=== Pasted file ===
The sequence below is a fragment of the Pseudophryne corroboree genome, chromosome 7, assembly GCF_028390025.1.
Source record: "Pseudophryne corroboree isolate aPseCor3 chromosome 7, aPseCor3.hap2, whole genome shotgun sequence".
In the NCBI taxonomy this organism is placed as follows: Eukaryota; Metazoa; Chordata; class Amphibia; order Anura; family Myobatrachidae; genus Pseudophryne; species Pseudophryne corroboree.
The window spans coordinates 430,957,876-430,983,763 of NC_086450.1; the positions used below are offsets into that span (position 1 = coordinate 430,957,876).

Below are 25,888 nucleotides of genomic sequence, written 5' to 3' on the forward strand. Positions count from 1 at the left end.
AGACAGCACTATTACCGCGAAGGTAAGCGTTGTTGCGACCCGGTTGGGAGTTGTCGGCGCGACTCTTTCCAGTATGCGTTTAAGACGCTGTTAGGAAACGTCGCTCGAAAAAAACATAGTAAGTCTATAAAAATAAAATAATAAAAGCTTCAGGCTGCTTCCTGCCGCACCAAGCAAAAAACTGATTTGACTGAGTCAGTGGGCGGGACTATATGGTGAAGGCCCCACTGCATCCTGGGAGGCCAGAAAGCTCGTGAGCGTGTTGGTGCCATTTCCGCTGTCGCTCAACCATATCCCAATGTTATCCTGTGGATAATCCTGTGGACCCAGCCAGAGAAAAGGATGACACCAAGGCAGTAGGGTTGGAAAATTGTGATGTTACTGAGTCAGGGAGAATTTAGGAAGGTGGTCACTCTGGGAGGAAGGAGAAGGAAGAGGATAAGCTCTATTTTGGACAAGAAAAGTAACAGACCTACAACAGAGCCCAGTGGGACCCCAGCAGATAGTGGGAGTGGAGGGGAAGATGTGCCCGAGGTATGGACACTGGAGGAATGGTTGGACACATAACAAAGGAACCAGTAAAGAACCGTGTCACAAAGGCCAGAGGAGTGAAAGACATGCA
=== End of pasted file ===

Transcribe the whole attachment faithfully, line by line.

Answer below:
The sequence below is a fragment of the Pseudophryne corroboree genome, chromosome 7, assembly GCF_028390025.1.
Source record: "Pseudophryne corroboree isolate aPseCor3 chromosome 7, aPseCor3.hap2, whole genome shotgun sequence".
In the NCBI taxonomy this organism is placed as follows: Eukaryota; Metazoa; Chordata; class Amphibia; order Anura; family Myobatrachidae; genus Pseudophryne; species Pseudophryne corroboree.
The window spans coordinates 430,957,876-430,983,763 of NC_086450.1; the positions used below are offsets into that span (position 1 = coordinate 430,957,876).

Below are 25,888 nucleotides of genomic sequence, written 5' to 3' on the forward strand. Positions count from 1 at the left end.
AGACAGCACTATTACCGCGAAGGTAAGCGTTGTTGCGACCCGGTTGGGAGTTGTCGGCGCGACTCTTTCCAGTATGCGTTTAAGACGCTGTTAGGAAACGTCGCTCGAAAAAAACATAGTAAGTCTATAAAAATAAAATAATAAAAGCTTCAGGCTGCTTCCTGCCGCACCAAGCAAAAAACTGATTTGACTGAGTCAGTGGGCGGGACTATATGGTGAAGGCCCCACTGCATCCTGGGAGGCCAGAAAGCTCGTGAGCGTGTTGGTGCCATTTCCGCTGTCGCTCAACCATATCCCAATGTTATCCTGTGGATAATCCTGTGGACCCAGCCAGAGAAAAGGATGACACCAAGGCAGTAGGGTTGGAAAATTGTGATGTTACTGAGTCAGGGAGAATTTAGGAAGGTGGTCACTCTGGGAGGAAGGAGAAGGAAGAGGATAAGCTCTATTTTGGACAAGAAAAGTAACAGACCTACAACAGAGCCCAGTGGGACCCCAGCAGATAGTGGGAGTGGAGGGGAAGATGTGCCCGAGGTATGGACACTGGAGGAATGGTTGGACACATAACAAAGGAACCAGTAAAGAACCGTGTCACAAAGGCCAGAGGAGTGAAAGACATGCA